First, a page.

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What-are-you-reading-Wednesday: Prodigal Summer

July 15, 2009

By Kristen Fuhs Wells, communications director for the Indiana Humanities Council

I awoke to the sound of crickets outside today, about 20 minutes before my alarm clock was scheduled to do that job. Normally, a natural wake-up call would be cause for irritation, but I can thank Barbara Kingsolver for the peace — not anger — that overcame me. Just like a class on non-fiction writing caused me to be a different kind of reader, Kingsolver’s Prodigal Summer  has caused me to be a different kind of observer.

All of the lead characters have an appreciation for nature — whether it’s moths, birds or apples — and by spending just a couple of hours with these characters, it’s given me a greater appreciation of the natural world as well. I’m in awe not only of Deanna’s ability to distinguish every piece of flora and fauna in Appalachia, but also Kingsolver’s research that went into developing Deanna’s knowledge. And, this morning, that made me think twice about shutting the window on the crickets. Were they mating calls? Simple conversational exchanges? I wanted to be Deanna so that I could understand the language of nature.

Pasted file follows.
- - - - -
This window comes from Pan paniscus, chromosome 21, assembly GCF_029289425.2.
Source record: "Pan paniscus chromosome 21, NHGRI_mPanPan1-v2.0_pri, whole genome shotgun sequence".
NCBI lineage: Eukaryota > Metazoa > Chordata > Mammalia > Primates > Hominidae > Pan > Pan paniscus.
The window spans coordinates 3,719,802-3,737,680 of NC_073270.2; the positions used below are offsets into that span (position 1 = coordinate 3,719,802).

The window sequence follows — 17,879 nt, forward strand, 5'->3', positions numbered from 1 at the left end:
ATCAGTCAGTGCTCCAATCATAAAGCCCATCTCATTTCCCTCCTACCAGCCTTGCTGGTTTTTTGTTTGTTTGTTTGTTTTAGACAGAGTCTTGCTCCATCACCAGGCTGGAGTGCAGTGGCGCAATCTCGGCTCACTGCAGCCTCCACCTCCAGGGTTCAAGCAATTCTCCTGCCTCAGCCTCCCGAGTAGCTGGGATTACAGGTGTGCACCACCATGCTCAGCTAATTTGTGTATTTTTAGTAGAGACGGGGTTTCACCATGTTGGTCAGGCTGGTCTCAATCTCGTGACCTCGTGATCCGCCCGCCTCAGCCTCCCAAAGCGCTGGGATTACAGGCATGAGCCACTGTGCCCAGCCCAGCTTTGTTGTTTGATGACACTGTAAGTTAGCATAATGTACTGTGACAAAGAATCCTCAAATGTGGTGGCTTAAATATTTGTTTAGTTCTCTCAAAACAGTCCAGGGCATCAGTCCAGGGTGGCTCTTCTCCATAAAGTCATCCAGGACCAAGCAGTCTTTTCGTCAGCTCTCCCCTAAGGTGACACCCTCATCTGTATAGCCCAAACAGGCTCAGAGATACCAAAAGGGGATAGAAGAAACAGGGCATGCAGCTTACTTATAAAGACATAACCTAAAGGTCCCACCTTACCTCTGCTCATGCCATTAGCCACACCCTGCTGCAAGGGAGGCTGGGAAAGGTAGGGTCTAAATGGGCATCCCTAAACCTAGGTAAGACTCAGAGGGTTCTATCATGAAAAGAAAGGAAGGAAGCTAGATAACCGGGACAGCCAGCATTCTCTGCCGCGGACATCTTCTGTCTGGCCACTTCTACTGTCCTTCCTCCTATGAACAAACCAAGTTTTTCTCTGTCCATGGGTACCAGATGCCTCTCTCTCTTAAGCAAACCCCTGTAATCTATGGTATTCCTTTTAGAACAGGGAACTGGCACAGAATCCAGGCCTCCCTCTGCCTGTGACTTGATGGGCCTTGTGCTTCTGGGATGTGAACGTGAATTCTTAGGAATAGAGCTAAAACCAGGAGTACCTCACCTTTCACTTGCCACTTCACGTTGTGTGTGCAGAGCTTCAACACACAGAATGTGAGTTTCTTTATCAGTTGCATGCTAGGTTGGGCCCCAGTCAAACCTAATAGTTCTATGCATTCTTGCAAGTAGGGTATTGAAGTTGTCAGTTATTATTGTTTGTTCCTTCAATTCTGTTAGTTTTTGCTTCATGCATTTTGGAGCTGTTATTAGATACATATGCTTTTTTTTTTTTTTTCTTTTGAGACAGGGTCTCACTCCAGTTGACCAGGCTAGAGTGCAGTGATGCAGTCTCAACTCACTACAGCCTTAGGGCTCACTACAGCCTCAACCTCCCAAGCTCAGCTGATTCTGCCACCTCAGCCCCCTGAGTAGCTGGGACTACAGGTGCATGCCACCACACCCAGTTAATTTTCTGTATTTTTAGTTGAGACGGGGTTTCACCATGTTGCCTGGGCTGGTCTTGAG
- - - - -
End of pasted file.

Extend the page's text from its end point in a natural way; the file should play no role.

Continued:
But this novel is so much more than natural observances — it’s Kingsolver’s prose and story that intertwines three summer love stories that pit human predators vs. human preys. I have a hunch everything will work out, but in nature, isn’t that always the case?

Read the book? Check out a reading discussion guide here.

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2 comments

  1. […] I’m sure it won’t be my last (Animal, Vegetable, Miracle is still on my list to read). As in Prodigal Summer, Kingsolver has created a whole new set of wonderful characters that stay with you long after you […]


  2. […] I’m sure it won’t be my last (Animal, Vegetable, Miracle is still on my list to read). As in Prodigal Summer, Kingsolver has created a whole new set of wonderful characters that stay with you long after you […]



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